That understanding seems to underlie the way Lifeway Research investigated deconstruction in North American Protestant congregations. In its study, which was released last week, Lifeway found that of the 3 in 4 pastors who had heard the term 'deconstruction', the majority (68%) had not seen it happening in their local contexts.
It is notable that Lifeway defined deconstruction in exceptionally negative terms: “systematically dissecting and often rejecting...Christian beliefs" The word "systematically” suggests a cold rationality; “dissecting” involves killing, since a living creature can’t be dissected; “rejecting Christian beliefs”, to a Southern Baptist (Lifeway is an arm of the Southern Baptist Convention), is a damnable offense. It’s no wonder, then, that the Executive Director of Lifeway Research compared deconstruction to the seed of the gospel in Jesus’ parable in Matthew 11 being scorched or choked to death.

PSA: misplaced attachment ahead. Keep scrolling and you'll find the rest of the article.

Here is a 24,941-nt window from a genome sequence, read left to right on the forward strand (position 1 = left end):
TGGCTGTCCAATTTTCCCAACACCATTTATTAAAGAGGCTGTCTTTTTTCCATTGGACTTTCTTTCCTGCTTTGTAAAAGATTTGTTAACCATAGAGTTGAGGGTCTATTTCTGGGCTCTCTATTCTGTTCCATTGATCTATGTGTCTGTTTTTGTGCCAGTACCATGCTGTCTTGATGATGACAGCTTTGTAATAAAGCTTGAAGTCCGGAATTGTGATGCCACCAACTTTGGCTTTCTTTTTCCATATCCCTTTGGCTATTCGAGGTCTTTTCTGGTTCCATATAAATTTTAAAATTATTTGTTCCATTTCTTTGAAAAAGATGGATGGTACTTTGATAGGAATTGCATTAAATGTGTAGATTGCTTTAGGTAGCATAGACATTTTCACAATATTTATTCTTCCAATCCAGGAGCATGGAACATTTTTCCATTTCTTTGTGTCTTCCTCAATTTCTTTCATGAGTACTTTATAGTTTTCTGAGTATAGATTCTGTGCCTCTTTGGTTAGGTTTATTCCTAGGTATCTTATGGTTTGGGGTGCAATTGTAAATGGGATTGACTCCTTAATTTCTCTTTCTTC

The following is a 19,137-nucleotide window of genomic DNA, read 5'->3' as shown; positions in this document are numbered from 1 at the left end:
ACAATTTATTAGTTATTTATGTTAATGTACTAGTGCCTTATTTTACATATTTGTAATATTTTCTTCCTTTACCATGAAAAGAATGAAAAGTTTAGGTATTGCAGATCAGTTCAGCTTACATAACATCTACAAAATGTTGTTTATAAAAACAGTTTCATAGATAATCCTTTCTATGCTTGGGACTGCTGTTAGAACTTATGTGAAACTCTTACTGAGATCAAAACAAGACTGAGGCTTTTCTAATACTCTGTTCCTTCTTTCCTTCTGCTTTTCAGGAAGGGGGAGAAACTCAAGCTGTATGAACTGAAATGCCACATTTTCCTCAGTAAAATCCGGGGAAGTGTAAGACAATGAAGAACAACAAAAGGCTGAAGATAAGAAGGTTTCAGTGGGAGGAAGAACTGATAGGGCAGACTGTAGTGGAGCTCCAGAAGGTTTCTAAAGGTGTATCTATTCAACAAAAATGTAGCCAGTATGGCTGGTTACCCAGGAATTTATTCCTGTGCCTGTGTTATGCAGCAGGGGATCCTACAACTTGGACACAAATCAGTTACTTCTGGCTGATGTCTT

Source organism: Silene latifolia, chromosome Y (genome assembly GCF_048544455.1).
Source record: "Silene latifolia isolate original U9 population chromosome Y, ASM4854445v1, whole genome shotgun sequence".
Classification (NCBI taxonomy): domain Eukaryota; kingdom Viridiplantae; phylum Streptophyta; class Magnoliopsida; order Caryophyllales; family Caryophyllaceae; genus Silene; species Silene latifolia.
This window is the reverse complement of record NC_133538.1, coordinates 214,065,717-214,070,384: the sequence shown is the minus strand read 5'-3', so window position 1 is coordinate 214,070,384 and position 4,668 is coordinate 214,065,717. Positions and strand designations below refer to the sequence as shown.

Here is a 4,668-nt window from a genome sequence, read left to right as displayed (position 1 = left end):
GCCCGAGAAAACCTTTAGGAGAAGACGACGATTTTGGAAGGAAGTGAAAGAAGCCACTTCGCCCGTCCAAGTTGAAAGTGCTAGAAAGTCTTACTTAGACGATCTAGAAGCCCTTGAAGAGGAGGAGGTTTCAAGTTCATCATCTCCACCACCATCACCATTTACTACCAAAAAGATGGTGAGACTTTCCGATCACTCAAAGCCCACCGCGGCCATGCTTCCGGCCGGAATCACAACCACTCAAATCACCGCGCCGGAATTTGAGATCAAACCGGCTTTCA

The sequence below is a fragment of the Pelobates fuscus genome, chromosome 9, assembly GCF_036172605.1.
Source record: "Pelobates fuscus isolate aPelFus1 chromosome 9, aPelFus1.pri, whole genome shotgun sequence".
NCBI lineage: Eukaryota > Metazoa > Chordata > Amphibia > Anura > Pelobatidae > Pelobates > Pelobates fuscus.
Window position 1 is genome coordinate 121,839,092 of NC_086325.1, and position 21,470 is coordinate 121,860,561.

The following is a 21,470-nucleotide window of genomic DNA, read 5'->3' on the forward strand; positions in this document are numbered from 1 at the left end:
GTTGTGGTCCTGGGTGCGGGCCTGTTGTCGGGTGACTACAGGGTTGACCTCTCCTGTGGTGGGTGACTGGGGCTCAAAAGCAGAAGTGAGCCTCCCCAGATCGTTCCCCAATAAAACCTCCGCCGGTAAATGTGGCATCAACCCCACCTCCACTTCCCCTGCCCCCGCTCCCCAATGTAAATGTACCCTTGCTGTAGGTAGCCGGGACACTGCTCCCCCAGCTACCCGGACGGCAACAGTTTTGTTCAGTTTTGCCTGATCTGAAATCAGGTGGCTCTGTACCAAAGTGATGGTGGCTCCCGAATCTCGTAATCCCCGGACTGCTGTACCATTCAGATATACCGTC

Many who stopped attending church have not abandoned their spiritual quest; rather, they have refocused it elsewhere
One can imagine how Christians who are actually engaged in deconstruction might respond. Instead of quoting Matthew 11, they might echo Jesus in Matthew 5, “You have heard it said that Christian faith is most essentially a system of beliefs, but we say that Christian faith is better understood as a lifelong quest to follow the path of Jesus, the path of faith expressing itself in love.”
The Lifeway study concludes that deconstruction is not much for pastors to worry about, as most have not seen it happening among their flock. But I suspect deconstruction is far more significant than the Lifeway study reveals.